Let’s have one good meal here. Let’s make it a feast. Then I ask you, I plead with you, I beg you all, walk out of here with me, never to come back. It’s the moral and ethical thing to do. Nothing good goes on in this place. Let’s lock the doors and leave the building to the spiders, moths and four-legged rats. – Read the whole speech.

The failure of mainstream policies will undermine the standing of all institutions associated with them. The appearance of corruption and rampant fraud will destroy the trust on which our society is built. Once gone it will be sorely missed. Without trust we will soon be poor. It is more than the value of the dollar in our pocket that is dependent on it. It is the foundation of civil society. Without it there will not be much innovation or affluence. Recreating widespread trust once lost could be a task of decades or generations. Its loss is worth resisting.

It may not be too late to avoid a period of persecution, anarchy and mass impoverishment.  But the only hope of doing so it to restore integrity. Integrity to our institutions, our budgets, our leaders and our laws. Without this, all roads lead to misery and tyranny.

Graphic courtesy of Zerohedge – read the post.

 
Free speech

Australian Government Response to Freedom of Information Request on Copyright Meeting.

There are moves afoot to fight for free speech in Australia:

Keith Windschuttle: So we come well within Finkelstein’s scope. If his oppressive scheme is ever implemented, we would feel compelled to defend the long tradition of press freedom by engaging in civil disobedience. While ever I am editor, Quadrant would not recognise the News Media Council’s authority, we would not observe its restrictions, and we would not obey its instructions, whatever the price. We hope other publishers will take a similar stand.

It’s great to stand on principle, but will he also defend press freedom from legislative assault at the bequest establishment media vested interests:

Australia’s government won’t disclose its secret copyright meetings because knowing what went on isn’t in the public interest: The government also claims that it can’t release a list of attendees because it doesn’t have such a list — that is, the government doesn’t know who was invited to its secret, eyes-only copyright meeting.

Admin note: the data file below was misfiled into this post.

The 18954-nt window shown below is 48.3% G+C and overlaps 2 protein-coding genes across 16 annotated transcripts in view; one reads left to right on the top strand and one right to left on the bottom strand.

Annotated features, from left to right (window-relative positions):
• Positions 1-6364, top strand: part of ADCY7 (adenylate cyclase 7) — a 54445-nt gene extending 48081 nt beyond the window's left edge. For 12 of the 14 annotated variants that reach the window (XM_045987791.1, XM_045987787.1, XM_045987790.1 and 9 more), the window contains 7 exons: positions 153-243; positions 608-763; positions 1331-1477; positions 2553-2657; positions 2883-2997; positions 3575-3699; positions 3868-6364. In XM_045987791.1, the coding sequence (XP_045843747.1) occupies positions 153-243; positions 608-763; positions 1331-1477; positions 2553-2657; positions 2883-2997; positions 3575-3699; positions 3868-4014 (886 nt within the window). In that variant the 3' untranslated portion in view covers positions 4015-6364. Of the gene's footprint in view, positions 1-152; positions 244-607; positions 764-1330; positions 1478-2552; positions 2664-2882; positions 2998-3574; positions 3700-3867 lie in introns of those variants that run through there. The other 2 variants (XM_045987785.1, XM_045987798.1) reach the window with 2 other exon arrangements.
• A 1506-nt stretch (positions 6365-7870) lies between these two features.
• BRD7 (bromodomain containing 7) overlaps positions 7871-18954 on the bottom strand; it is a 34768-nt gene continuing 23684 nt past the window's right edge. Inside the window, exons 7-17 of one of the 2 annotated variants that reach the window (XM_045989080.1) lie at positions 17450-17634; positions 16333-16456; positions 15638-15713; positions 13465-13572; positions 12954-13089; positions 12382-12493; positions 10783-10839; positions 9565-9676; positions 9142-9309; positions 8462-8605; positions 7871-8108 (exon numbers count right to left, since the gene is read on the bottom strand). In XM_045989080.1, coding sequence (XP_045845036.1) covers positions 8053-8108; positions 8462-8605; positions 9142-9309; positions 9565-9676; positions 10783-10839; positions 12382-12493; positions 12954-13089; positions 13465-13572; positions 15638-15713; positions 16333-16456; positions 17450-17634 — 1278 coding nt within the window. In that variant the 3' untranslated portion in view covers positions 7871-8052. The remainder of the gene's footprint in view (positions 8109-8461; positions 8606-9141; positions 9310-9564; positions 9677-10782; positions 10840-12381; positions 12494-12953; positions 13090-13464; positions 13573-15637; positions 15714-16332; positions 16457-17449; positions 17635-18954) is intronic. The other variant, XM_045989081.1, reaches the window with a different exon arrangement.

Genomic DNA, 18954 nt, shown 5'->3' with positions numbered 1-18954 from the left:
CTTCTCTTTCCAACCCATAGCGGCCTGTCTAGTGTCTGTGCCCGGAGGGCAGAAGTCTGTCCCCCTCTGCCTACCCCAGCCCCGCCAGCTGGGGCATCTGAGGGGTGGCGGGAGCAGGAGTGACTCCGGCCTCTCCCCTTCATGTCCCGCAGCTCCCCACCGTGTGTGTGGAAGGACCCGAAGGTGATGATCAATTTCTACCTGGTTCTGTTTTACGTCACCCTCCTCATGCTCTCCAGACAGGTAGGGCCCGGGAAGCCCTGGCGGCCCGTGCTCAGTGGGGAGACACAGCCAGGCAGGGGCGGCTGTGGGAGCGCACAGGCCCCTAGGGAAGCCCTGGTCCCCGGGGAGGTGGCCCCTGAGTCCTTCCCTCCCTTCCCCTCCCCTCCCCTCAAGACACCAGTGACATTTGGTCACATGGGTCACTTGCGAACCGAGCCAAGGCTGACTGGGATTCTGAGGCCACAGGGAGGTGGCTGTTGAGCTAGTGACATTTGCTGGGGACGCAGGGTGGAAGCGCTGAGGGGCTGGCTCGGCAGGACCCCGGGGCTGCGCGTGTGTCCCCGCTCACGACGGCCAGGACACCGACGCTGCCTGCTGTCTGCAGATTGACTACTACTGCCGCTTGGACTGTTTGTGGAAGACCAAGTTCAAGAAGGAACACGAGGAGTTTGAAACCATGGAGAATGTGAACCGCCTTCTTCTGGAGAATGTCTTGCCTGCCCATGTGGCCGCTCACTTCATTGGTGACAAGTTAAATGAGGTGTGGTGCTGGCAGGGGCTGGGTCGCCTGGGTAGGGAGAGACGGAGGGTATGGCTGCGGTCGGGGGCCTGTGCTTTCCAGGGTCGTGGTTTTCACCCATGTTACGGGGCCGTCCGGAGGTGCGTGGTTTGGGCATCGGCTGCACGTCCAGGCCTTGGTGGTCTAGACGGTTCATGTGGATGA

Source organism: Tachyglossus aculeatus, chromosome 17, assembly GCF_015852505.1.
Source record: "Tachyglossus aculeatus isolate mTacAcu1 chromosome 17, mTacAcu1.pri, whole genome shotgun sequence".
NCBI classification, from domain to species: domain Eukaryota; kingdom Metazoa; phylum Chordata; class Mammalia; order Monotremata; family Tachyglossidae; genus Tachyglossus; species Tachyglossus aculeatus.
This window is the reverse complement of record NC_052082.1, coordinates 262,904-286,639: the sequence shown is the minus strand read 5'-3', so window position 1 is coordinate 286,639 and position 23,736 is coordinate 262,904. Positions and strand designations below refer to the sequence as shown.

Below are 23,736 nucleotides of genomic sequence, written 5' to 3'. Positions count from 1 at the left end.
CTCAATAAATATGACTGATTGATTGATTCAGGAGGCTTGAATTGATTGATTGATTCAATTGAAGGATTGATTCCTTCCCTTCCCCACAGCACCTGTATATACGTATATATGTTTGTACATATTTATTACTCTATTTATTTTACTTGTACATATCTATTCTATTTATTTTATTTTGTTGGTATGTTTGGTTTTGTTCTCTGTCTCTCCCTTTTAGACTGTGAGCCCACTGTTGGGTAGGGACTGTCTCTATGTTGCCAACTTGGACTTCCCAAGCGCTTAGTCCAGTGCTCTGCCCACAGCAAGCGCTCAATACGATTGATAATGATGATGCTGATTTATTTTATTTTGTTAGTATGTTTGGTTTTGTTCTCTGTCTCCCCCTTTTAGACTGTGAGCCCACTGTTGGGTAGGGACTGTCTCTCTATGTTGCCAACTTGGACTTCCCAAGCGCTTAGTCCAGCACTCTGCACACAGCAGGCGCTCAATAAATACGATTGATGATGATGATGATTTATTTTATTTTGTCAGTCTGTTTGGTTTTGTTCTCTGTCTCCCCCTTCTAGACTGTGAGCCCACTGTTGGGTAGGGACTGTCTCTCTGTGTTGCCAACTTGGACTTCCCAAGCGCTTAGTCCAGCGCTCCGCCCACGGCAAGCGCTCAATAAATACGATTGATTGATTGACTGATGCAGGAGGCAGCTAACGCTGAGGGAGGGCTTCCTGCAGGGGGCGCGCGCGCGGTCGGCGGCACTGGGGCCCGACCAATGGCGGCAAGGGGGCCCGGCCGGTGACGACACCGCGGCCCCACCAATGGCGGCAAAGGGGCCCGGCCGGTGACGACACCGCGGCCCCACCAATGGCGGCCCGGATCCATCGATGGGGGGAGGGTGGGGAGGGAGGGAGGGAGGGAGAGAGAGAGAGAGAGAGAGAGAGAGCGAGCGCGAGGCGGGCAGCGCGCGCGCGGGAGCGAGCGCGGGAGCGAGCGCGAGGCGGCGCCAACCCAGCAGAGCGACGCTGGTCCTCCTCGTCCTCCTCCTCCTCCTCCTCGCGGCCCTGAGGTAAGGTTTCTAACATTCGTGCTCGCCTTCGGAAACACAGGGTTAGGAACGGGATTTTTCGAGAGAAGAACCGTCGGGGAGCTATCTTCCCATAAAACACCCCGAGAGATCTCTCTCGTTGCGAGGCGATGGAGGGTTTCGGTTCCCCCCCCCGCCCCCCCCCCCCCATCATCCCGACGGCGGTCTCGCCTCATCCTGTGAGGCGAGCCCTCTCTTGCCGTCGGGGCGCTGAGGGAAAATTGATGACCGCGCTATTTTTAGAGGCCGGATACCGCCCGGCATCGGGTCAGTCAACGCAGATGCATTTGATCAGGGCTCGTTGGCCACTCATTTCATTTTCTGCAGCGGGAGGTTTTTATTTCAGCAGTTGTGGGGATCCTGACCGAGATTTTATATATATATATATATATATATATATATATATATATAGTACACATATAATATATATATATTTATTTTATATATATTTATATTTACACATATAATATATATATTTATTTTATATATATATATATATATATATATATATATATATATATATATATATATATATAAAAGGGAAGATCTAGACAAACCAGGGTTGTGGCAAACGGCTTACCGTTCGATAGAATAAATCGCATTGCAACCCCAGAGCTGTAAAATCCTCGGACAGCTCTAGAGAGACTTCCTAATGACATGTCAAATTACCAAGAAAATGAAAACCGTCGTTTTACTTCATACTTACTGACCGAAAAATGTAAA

The changes to copyright attack the same fundamental freedom. But in Australia they are at an earlier stage in their assault. It is also subtler, with the nature of the evil impositions somewhat camouflaged under legitimate business interests. Even normally sound groups such as the IPA have been seduced by the rhetoric around copyright protection.

While the IPA is to be applauded for its moves to defend free speech, it needs to recognize that government acting on behalf of vested corporate interests is no less of a threat than when it is acting on behalf of vested ideological ones. Vested interests will always use the rhetoric they believe most likely to be effective. They also tend not to give up after a defeat:

MPAA boss: we’re cooking up a new SOPA behind the scenes: Former Senator Chris Dodd, head of the MPAA, has hinted to the Hollywood Reporter that he’s already greasing the wheels for a new version of SOPA, though he’s shy about revealing details because of the public outcry that might ensue. Dodd is the guy who went on the record to tell Obama that he would instruct his members to stop donating to the Democratic party because Obama didn’t usher in the laws they wanted.

and

Understanding TPP, ACTA’s nastier, more secret little brother: A new report by Carrie Ellen Sager of infojustice.org that compares the provisions in ACTA, the secretly negotiated copyright treaty currently up for adoption in Europe, the USA and other countries; and the Trans-Pacific Partnership (TPP), a more extreme, more secretive version of ACTA being negotiated by various Pacific Rim countries.

 On “Technological Protection Measures” TPP has two nasty turns of the infringement screw:

 TPP goes beyond ACTA by applying provisions on technological protection where circumvention is carried out unknowingly or without reasonable grounds to know.

 and

 TPP goes beyond ACTA by explicitly limiting the possible limitations and exclusions to the TPM circumvention rules, while ACTA gives a country free reign to create exceptions and limitations it finds reasonable.

 The second of those is particularly troublesome, since it reduces the scope for signatories to introduce more balanced copyright laws even if they wanted to.

 

Perhaps Andrew Bolt will weigh in? He is not legally restricted from doing so.  Sadly I expected human cognitive failings will come into play. We all have our blind spots. Traditional defenders of free markets sometimes miss the fact that corporations are incentivized to get laws changed to maximize their profits, not our welfare or freedom – be it of speech or anythings else.

Introducing an Australia carbon dioxide tax or emissions trading scheme will enrich many, but it will impoverish more. Legislative imposts are imposts, even if they benefit some people and corporations. Bastiat’s broken windows parable made that clear enough. Let’s not allow our liberty to be crushed. Resist restrictions on our ability to espouse our views. It is fundamental to Western civilization. Without it we will slip back into despotism and a new economic dark age. One technology will make hard to escape from.